Sabia UD?

Buenos Aires 02 de Noviembre del 2020




Bumblebee population on decline, many are wondering what we can do to help overturn the growing problem. You have to understand why they're on the decline, there are two major reasons:

  • Too much use of pesticides,that happen to have negative effects on pollinators, such as bumblebees
  • Multiplication of agriculture and land development, which takes away from their natural habitat

While there are definitely other causes that can be attributed to their decline, these two reasons have the heaviest impact on bumblebee numbers. Unfortunately, as neither of these issues are expected to let up any time soon, there's really only one thing we can do to help save the bumblebees.
Flower-rich habitats are essential to helping the little honey-producing critters from going extinct.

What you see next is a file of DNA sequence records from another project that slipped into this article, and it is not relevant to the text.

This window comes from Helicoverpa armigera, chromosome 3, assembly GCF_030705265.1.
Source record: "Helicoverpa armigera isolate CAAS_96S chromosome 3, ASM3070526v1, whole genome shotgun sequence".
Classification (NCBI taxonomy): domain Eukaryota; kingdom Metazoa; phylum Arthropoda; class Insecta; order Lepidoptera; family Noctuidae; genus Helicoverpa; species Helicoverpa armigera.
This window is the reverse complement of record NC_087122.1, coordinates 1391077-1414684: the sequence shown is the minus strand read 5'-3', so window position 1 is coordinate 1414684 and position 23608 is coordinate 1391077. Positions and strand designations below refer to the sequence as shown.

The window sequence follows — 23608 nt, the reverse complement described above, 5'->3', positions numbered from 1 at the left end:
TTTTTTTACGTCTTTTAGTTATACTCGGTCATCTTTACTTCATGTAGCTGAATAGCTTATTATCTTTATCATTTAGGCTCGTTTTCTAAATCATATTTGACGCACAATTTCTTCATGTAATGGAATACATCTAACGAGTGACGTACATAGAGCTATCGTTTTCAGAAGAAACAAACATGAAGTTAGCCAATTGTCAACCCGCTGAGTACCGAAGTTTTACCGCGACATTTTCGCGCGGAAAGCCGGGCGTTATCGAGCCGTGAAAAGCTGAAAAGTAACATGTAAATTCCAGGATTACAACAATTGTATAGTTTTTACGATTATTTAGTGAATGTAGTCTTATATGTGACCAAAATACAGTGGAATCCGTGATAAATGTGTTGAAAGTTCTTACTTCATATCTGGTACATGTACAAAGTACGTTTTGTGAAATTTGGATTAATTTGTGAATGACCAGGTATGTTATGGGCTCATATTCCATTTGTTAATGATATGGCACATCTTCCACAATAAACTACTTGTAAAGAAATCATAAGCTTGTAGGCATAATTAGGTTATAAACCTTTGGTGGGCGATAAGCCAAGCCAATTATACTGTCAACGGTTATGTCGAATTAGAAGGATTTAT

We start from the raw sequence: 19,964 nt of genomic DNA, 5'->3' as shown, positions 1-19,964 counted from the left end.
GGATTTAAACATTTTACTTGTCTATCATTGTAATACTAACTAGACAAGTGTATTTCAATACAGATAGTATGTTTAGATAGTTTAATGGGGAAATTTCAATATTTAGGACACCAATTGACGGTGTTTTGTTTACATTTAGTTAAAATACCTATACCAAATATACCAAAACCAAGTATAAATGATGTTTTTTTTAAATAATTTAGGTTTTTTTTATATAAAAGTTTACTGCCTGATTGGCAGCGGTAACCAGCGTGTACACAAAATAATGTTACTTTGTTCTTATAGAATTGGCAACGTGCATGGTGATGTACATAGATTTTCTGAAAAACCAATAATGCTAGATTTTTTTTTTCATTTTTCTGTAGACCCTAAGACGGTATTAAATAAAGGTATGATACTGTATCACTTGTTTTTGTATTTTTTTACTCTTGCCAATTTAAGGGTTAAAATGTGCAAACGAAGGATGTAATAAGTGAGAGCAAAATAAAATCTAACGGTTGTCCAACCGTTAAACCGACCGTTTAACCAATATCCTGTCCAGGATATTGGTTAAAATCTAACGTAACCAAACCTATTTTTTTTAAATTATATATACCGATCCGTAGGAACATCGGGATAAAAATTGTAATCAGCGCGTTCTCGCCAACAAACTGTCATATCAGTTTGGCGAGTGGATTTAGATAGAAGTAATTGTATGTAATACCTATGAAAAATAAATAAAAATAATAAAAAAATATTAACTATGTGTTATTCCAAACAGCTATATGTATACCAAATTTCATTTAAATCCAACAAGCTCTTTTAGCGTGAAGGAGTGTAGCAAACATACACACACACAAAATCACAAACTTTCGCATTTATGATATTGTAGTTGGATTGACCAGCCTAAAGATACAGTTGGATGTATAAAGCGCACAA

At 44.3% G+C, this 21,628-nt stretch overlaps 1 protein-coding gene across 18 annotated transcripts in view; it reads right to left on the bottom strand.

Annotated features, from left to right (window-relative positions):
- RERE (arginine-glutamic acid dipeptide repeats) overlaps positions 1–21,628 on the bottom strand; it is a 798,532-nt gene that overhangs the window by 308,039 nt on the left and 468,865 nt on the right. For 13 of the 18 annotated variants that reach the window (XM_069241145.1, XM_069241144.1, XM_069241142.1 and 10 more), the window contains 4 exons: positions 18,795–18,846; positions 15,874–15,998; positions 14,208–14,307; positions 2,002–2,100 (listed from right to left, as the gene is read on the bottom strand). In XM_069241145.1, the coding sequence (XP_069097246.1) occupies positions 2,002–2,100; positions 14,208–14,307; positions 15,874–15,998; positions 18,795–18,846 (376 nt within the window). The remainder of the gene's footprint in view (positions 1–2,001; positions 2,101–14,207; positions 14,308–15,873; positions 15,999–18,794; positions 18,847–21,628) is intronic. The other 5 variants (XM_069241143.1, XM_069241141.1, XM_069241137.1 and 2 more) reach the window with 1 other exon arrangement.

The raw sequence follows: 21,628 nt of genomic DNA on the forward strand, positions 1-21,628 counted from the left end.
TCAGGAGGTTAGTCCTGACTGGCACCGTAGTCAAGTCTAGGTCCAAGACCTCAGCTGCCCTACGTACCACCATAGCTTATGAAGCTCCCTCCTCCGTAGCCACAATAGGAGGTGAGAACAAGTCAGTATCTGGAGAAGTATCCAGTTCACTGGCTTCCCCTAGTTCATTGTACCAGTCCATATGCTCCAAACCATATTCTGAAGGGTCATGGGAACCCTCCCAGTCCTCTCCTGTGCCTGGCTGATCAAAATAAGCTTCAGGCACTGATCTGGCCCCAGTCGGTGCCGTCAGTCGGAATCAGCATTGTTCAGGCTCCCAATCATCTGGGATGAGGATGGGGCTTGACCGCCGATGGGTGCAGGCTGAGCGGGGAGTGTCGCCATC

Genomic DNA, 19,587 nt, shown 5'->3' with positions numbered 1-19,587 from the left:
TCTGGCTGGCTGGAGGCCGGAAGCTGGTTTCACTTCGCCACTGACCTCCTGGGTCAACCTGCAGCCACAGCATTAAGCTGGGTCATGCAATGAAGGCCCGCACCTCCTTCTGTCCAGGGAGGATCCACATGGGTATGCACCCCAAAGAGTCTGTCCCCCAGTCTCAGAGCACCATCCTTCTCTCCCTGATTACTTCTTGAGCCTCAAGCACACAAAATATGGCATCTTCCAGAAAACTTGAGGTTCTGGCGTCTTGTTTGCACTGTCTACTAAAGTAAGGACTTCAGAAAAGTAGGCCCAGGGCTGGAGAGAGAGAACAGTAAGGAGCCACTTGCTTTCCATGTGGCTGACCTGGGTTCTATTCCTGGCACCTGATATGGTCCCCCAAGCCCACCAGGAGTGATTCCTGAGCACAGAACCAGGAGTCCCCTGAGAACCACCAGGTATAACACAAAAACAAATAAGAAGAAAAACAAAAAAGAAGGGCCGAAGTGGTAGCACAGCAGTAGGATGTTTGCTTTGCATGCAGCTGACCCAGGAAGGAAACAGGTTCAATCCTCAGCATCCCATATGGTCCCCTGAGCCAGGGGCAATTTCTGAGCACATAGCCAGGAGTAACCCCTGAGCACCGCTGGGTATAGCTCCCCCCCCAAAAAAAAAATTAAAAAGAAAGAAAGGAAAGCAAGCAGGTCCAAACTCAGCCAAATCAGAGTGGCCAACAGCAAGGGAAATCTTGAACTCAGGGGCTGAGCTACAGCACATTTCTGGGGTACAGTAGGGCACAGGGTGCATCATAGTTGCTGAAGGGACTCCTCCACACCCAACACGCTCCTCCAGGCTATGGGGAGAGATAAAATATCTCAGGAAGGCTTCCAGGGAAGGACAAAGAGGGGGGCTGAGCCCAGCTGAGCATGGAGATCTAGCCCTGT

Decoding the clues hidden within the DNA of bumblebee queens and workers, and combining these with detailed landscape surveys, demonstrates that the survival of bumblebee families between years is positively linked with habitat quality at a landscape scale. One of the key things that was realized was how survival chances were higher when better quality food resources were just around the corner, which suggests that regions with more Spring flowers are better for the survival of bumblebees as a whole. Increasing flowers provided by spring-flowering trees, hedgerow plants and crops across the landscape - in combination with summer flower resources along field edges - can increase the probability of family survival by up to four times,
While wild bumblebees may rely on disappearing wild flowers to provide food, nectar, and other resources, perhaps the general public can do something to help with their declining population problem planting more flowers, whether you're a homeowner or a famer, can help to give bumblebee populations something to hinge on.

                                                                      Dr Claire Carvell,
                                                                       Nature - 2016